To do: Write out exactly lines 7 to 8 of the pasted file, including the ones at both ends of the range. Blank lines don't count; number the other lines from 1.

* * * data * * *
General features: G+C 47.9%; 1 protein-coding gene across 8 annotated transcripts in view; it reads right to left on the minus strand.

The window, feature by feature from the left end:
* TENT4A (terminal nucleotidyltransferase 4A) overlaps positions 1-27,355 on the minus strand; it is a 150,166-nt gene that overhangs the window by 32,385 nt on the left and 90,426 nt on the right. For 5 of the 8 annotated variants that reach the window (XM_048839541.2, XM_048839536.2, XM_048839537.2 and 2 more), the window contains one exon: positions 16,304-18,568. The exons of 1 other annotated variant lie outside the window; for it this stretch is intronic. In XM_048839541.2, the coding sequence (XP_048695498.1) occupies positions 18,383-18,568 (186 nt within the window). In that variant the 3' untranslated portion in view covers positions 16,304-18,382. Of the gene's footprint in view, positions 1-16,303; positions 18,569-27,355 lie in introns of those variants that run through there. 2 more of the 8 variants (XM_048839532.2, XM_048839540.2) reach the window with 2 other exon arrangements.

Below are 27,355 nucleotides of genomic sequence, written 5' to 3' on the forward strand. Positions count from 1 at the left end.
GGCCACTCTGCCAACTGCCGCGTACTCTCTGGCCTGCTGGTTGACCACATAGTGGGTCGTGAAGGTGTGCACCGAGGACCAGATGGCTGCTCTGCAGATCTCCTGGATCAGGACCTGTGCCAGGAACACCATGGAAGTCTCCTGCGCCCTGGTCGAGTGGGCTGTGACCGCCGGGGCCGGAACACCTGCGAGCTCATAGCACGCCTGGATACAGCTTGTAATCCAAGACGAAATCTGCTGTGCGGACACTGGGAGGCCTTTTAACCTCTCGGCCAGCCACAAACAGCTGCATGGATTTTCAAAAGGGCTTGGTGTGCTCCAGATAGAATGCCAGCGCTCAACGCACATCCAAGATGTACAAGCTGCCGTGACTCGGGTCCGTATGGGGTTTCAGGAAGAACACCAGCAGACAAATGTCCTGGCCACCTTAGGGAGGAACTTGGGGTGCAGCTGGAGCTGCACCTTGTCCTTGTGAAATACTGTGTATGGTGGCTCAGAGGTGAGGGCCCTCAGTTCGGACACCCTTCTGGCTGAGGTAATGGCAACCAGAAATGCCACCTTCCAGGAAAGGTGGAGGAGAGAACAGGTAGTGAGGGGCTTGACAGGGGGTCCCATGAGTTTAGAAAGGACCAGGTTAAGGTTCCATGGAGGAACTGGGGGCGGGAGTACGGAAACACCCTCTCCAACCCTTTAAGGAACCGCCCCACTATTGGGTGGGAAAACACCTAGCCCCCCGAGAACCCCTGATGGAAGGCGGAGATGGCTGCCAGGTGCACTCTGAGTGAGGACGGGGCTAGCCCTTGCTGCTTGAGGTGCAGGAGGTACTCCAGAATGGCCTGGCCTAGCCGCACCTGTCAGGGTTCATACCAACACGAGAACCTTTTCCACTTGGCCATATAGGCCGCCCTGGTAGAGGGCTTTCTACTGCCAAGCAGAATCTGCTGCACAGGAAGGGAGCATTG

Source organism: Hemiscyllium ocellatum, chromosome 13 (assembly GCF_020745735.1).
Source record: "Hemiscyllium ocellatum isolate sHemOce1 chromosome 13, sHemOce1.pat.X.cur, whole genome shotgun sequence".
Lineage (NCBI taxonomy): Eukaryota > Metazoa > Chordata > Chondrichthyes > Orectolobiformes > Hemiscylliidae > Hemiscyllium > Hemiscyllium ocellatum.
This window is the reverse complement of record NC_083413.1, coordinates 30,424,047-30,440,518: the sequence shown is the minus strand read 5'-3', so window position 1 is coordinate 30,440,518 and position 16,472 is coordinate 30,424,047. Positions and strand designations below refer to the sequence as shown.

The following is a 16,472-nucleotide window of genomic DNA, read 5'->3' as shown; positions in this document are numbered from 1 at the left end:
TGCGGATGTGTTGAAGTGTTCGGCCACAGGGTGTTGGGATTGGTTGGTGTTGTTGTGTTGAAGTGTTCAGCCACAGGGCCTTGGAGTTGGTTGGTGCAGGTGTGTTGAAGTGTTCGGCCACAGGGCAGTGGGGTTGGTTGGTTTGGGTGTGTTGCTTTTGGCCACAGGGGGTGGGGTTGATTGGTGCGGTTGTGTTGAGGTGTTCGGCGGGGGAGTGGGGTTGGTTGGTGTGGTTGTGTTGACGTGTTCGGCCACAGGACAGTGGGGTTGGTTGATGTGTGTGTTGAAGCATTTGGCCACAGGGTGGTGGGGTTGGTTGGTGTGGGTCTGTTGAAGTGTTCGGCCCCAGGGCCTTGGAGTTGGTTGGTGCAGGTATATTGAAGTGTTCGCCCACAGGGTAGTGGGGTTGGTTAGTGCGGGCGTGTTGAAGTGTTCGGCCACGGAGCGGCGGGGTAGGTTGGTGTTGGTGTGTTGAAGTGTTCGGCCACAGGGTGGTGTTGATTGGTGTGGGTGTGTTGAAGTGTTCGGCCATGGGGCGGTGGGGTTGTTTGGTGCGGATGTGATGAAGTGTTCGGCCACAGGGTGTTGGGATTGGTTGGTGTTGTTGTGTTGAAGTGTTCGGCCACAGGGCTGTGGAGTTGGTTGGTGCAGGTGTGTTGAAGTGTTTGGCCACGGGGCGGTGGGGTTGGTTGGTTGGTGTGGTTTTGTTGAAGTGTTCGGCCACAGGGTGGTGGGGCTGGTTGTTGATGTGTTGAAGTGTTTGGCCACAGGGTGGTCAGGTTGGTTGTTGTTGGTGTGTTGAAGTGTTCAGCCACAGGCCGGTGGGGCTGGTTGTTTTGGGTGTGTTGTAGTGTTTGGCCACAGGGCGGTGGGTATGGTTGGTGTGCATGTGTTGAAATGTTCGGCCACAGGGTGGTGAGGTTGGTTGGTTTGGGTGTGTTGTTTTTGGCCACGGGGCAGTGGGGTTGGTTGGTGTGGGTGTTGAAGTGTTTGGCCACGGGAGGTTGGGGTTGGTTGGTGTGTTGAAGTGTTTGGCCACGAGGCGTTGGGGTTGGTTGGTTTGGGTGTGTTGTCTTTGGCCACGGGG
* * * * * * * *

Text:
Source record: "Hemiscyllium ocellatum isolate sHemOce1 chromosome 13, sHemOce1.pat.X.cur, whole genome shotgun sequence".
Lineage (NCBI taxonomy): Eukaryota > Metazoa > Chordata > Chondrichthyes > Orectolobiformes > Hemiscylliidae > Hemiscyllium > Hemiscyllium ocellatum.